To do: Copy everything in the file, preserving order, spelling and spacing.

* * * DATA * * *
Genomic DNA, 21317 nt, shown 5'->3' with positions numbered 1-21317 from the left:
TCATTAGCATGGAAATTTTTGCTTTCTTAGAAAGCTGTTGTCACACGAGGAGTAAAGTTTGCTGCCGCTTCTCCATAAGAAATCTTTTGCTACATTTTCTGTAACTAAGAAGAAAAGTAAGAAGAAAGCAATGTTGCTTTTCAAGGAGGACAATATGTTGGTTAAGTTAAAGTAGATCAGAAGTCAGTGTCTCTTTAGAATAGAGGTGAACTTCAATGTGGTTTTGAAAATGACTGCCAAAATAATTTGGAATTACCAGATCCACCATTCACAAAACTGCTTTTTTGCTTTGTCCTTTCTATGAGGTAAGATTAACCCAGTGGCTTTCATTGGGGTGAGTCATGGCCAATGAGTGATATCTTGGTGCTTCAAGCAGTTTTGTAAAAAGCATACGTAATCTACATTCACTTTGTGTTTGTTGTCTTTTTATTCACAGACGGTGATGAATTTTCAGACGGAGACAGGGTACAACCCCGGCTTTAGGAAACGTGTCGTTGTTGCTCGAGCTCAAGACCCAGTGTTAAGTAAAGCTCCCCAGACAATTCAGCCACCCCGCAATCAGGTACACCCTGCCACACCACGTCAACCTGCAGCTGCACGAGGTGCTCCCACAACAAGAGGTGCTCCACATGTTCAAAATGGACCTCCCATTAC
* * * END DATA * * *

Genomic DNA, 21317 nt, shown 5'->3' with positions numbered 1-21317 from the left:
TCATTAGCATGGAAATTTTTGCTTTCTTAGAAAGCTGTTGTCACACGAGGAGTAAAGTTTGCTGCCGCTTCTCCATAAGAAATCTTTTGCTACATTTTCTGTAACTAAGAAGAAAAGTAAGAAGAAAGCAATGTTGCTTTTCAAGGAGGACAATATGTTGGTTAAGTTAAAGTAGATCAGAAGTCAGTGTCTCTTTAGAATAGAGGTGAACTTCAATGTGGTTTTGAAAATGACTGCCAAAATAATTTGGAATTACCAGATCCACCATTCACAAAACTGCTTTTTTGCTTTGTCCTTTCTATGAGGTAAGATTAACCCAGTGGCTTTCATTGGGGTGAGTCATGGCCAATGAGTGATATCTTGGTGCTTCAAGCAGTTTTGTAAAAAGCATACGTAATCTACATTCACTTTGTGTTTGTTGTCTTTTTATTCACAGACGGTGATGAATTTTCAGACGGAGACAGGGTACAACCCCGGCTTTAGGAAACGTGTCGTTGTTGCTCGAGCTCAAGACCCAGTGTTAAGTAAAGCTCCCCAGACAATTCAGCCACCCCGCAATCAGGTACACCCTGCCACACCACGTCAACCTGCAGCTGCACGAGGTGCTCCCACAACAAGAGGTGCTCCACATGTTCAAAATGGACCTCCCATTAC